What's in Store

What's in Store
Getting a glimpse of the self-storage financing future

By Neal Gussis

The title of this article says a lot more than it's initial implication, because the financing "store" has changed quite a bit since this publication's last annual finance issue in November 1999. Banking relationships are different. There has been further shakeout in the conduit marketplace. And mortgage bankers are playing a larger role as self-storage owners find themselves focusing more on their operations with less time to shop the financing store.

Most owners have first-hand experience in some form of real-estate financing, starting with construction and development loans. For the past few years, there has been an unprecedented amount of construction and development financing available at rates that make investment returns attractive. We've also seen a vast array of permanent financing options that were just too good to pass up. Undoubtedly, the financing markets in recent years have opened the door to rates and terms not seen before in the industry.

Yet with the financing bonanza comes new lender expectations. The days of loans by handshake are well past us. At today's financing store, lenders look at all aspects of the transaction prior to committing and funding loans. There are also new terms and conditions that are new concepts to borrowers. The financing activity flurry started to slow down in the past 12 to 18 months as interest rates increased and underwriting standards adjusted. We have also seen significant changes in who is lending in this marketplace.

So with all our experiences, there's only one thing we can do, and that is move forward. We're all better informed and able to match our business financing objectives with available lenders and programs. And, although the financial marketplace constantly changes, owners are now in a better position to control their next financing transaction.

Let's take a look at your options at today's financing store and see what makes sense for your property needs. As you know, leverage or debt comes in many forms. The most commonly sought loans are construction and permanent or end-loans. For owners with larger property portfolios, you can obtain higher leverage through mezzanine debt and equity participation programs. Let's focus on construction and permanent financing and look at who we can turn to for our next financing transaction.

Banks and Savings & Loans

Banks and savings and loan associations have traditionally been the largest self-storage financing source. However, most have ceased to exist. Bankers generally like to lend on transactions with which they have a wealth of experience and the credit decision can be easily supported. However, self-storage understanding varies dramatically among banks based on the loan officers' and credit committee's exposure to our industry. The bank's loan committee also must understand that although self-storage properties do not have long-term leases, future operations can and will be stable. As the self-storage industry has grown and matured, more banks than ever are considering self-storage loans for their portfolios.

Many bank loans are "relationship" loans. What this means is that much of the credit decision is based on the strength of the borrower and past banking transactions. Traditionally, most bank loans have been recourse or partial recourse. Banks generally hold the loans they make in their own portfolio. This gives them more flexibility to negotiate loan terms. In some cases, even more importantly, they can modify loan terms even after the loan closes. If the bank intends to keep your loan in its portfolio, you will have the benefit of lower closing costs since they may have fewer third-party report requirements. Also, a bank's loan documents are typically less complicated and onerous than those of other lenders. Banks will also oftentimes waive "capital reserve" requirements.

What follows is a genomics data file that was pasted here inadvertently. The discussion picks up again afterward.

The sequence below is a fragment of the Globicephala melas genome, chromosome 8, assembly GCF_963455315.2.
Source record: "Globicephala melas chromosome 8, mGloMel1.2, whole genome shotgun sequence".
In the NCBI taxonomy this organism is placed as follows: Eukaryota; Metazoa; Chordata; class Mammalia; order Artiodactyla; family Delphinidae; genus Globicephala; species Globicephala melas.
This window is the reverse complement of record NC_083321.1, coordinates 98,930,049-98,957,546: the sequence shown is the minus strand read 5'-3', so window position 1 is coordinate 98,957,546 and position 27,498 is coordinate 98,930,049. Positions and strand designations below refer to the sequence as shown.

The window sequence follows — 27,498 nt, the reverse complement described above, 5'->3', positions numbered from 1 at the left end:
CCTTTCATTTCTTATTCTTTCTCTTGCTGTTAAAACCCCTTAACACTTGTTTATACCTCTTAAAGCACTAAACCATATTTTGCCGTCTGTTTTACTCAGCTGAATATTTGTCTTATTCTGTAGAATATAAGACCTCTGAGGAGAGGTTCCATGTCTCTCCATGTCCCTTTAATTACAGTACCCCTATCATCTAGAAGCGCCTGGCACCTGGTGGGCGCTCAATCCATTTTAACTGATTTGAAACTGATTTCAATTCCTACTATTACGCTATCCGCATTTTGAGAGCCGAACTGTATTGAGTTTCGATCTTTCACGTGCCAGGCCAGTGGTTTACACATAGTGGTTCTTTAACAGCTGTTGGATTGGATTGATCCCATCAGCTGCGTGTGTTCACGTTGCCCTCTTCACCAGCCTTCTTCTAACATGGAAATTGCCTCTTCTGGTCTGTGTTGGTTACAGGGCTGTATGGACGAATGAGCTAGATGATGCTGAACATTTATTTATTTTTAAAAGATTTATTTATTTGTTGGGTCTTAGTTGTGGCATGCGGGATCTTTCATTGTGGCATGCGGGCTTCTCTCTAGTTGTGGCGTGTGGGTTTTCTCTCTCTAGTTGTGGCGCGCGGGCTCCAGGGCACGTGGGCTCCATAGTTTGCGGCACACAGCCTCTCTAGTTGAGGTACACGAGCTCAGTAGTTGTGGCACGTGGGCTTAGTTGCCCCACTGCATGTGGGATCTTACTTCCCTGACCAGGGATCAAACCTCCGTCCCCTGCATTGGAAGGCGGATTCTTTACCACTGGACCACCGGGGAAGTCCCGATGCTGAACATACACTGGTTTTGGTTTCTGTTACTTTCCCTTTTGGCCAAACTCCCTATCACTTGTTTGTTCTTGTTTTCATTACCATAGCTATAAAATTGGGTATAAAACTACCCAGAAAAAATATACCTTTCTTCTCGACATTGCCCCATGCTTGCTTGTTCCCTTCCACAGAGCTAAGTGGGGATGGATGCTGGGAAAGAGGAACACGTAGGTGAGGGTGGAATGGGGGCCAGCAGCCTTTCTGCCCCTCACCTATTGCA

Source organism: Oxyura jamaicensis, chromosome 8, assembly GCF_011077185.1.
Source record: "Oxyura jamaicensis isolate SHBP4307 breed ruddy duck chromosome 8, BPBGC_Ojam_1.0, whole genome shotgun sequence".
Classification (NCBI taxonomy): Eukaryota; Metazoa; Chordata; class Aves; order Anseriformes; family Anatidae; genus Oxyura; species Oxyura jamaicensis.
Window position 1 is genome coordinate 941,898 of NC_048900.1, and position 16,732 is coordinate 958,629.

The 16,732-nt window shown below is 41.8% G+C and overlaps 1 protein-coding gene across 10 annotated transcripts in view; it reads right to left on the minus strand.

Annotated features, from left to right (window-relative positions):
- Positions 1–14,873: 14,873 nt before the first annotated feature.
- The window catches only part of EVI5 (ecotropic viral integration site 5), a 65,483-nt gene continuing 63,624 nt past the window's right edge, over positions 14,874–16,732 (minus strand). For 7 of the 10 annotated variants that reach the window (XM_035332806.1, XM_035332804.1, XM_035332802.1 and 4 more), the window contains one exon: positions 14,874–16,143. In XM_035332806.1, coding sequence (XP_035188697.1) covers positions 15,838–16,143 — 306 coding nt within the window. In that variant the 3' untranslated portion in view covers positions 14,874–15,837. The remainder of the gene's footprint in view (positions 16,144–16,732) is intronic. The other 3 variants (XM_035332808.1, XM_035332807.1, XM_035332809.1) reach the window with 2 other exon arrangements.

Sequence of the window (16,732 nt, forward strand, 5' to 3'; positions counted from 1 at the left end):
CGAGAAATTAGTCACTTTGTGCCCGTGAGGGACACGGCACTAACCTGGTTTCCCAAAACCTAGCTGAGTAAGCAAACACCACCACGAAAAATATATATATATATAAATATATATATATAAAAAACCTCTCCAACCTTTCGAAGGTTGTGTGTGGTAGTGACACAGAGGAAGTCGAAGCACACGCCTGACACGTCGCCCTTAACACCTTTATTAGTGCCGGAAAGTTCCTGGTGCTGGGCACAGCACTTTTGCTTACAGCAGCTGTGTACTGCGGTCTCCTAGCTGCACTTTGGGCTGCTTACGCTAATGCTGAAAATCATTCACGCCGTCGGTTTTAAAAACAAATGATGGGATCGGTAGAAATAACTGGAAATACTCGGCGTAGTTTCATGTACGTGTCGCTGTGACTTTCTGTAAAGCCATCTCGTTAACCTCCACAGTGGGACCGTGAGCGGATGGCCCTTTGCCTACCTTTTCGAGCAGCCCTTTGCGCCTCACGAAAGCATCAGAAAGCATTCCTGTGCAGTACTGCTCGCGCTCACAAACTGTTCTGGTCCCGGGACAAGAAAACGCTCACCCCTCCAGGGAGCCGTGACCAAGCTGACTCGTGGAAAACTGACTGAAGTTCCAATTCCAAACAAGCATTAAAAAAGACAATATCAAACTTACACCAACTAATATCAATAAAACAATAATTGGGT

Local banks are still one of the only sources for construction financing. The local bank is best equipped to understand the local real-estate market's dynamics. These loans are typically three years in term, and are designed for helping the borrower through the construction and lease-up period. Construction loans are recourse loans requiring personal guarantees, and are generally "interest only" with no principal pay-down for the construction loan period. Many banks will provide a mini-perm that allows the borrower to roll his loan into a permanent or end-loan. These loans will generally have a 20- to 25-year amortization with varying term lengths, although a five-year term is most common.

The banks are still the largest providers of end-loans or permanent financing. For loans under $1 million dollars, banks are the primary funding source. Typical loans have five-year terms with a 15- to 25-year amortization period with minimum debt service coverage (DSC) of 1.30 to 1.35 to 1. The maximum loan-to-value (LTV) varies; however, it typically does not exceed 70 percent. These loans can be recourse or partial recourse. The interest rates they charge are generally not the most aggressive, but if you have a "relationship" and keep deposits or have other loans with the bank, you may have more leverage to negotiate a better deal.

One of your newest options in financing "stores" is a hybrid of banks and conduits. Many banks have the ability to provide securitized loans. In this scenario, they will provide the same terms offered by traditional conduits or Wall Street capital sources. They are able to fund the loans from internal capital. Based on the market, the banks then have the option to sell the loan to be securitized on Wall Street or keep it in their portfolio.